Spotted: The Elusive Pacific Fisher at Red Hill

Pacific fisher
Pacific fisher at the League’s Red Hill property in Sequoia National Forest. Photo: Joe Medley with Colibri Ecological Consulting

At least one Pacific fisher has been spotted on a camera trap at our property at Red Hill! These nocturnal critters are mid-sized carnivores in the weasel family. Females have home ranges up to 10 square miles, and males have even larger home ranges since they mate with multiple females. They are excellent tree climbers, and have a varied diet (e.g., small mammals, birds, lizards).

Unfortunately, fisher populations have declined as a result of historical fur trapping and habitat loss. Those that live in the Southern Sierra Nevada are listed as threatened under the California Endangered Species Act. In November 2019, Pacific fisher in southern Oregon and all of California was proposed for listing as threatened under the Federal Endangered Species Act.

Pacific fisher
Pacific fisher doing one of the things it does best—tree climbing. Photo: Joe Medley with Colibri Ecological Consulting
Forest management in the fisher’s habitat in the Sierra Nevada can be complex because they really love areas with dense tree cover—but this type of forest can also lead to extensive high-severity fires. Forest managers used to be concerned that any forest treatments that reduce the number of trees, and therefore the amount of tree cover, would be detrimental to the Pacific fisher. However, more recently scientists and managers have realized that the loss of these forests to high-severity fire is a larger threat. This has shifted the focus from protecting all dense forest habitat to creating a patchwork quilt of dense forest patches in a matrix of more open forests.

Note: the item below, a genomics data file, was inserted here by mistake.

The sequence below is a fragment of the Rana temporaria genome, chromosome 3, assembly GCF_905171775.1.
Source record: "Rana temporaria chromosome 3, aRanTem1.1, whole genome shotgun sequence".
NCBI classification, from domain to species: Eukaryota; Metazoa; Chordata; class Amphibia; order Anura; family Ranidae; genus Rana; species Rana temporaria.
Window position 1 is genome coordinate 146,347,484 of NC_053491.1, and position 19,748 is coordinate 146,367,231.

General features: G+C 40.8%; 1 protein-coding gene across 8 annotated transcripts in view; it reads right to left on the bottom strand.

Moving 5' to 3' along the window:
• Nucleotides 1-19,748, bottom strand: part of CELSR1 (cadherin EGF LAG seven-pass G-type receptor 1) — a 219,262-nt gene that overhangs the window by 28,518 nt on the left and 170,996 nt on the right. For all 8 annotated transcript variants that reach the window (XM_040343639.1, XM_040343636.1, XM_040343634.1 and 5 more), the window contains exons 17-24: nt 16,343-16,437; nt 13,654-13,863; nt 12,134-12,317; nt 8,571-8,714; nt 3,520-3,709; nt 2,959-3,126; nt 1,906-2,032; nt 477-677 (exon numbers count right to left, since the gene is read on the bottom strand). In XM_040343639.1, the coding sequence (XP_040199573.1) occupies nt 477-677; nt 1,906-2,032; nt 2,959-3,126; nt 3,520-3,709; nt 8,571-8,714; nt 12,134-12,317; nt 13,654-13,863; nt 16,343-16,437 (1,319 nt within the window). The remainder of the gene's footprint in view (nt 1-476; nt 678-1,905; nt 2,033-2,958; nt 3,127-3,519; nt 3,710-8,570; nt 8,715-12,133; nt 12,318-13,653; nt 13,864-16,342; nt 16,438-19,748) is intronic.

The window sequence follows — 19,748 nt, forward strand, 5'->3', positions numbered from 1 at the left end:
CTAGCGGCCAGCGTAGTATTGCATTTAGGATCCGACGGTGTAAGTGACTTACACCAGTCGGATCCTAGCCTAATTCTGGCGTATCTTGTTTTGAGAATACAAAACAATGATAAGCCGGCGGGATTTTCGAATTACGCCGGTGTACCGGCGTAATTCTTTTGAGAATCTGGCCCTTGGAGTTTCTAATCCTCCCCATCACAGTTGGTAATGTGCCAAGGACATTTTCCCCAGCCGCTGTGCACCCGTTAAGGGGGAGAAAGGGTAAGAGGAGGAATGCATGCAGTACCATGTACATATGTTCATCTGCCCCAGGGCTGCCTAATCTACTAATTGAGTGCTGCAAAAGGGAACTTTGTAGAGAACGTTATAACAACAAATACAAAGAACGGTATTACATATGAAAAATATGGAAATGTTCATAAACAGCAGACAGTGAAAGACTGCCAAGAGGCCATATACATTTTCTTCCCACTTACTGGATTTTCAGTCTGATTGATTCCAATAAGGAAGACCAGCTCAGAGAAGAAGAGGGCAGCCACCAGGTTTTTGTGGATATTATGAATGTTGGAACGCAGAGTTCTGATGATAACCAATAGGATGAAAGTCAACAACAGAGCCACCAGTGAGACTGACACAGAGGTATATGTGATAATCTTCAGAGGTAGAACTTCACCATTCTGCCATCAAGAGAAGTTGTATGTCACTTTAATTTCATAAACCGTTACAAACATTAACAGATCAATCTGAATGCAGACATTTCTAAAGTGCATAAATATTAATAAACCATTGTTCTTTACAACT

To strike a balance at Red Hill, Save the Redwoods League will be doing some fuel-reduction work, but we are developing restoration plans with the fisher in mind. For example, we will conduct restoration outside breeding season and protect the types of trees fishers tend to make their dens in—generally larger trees with large cavities. We’ll check back after our treatments are complete to see if the fisher is still using the site.

Enjoy these stills, which give a rare glimpse of the Pacific fisher in its native habitat—along with a special cameo by a couple of California black bears! Nature is awesome.

Black Bears
A pair of California black bears showed up 10 days after the Pacific fisher. Photo: Joe Medley with Colibri Ecological Consulting
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About the author

Kristen joined the League’s staff in 2018 as a Senior Scientist and now serves as Director of Science. She has nearly 20 years of experience in forest and fire management, as well as fire ecology research.

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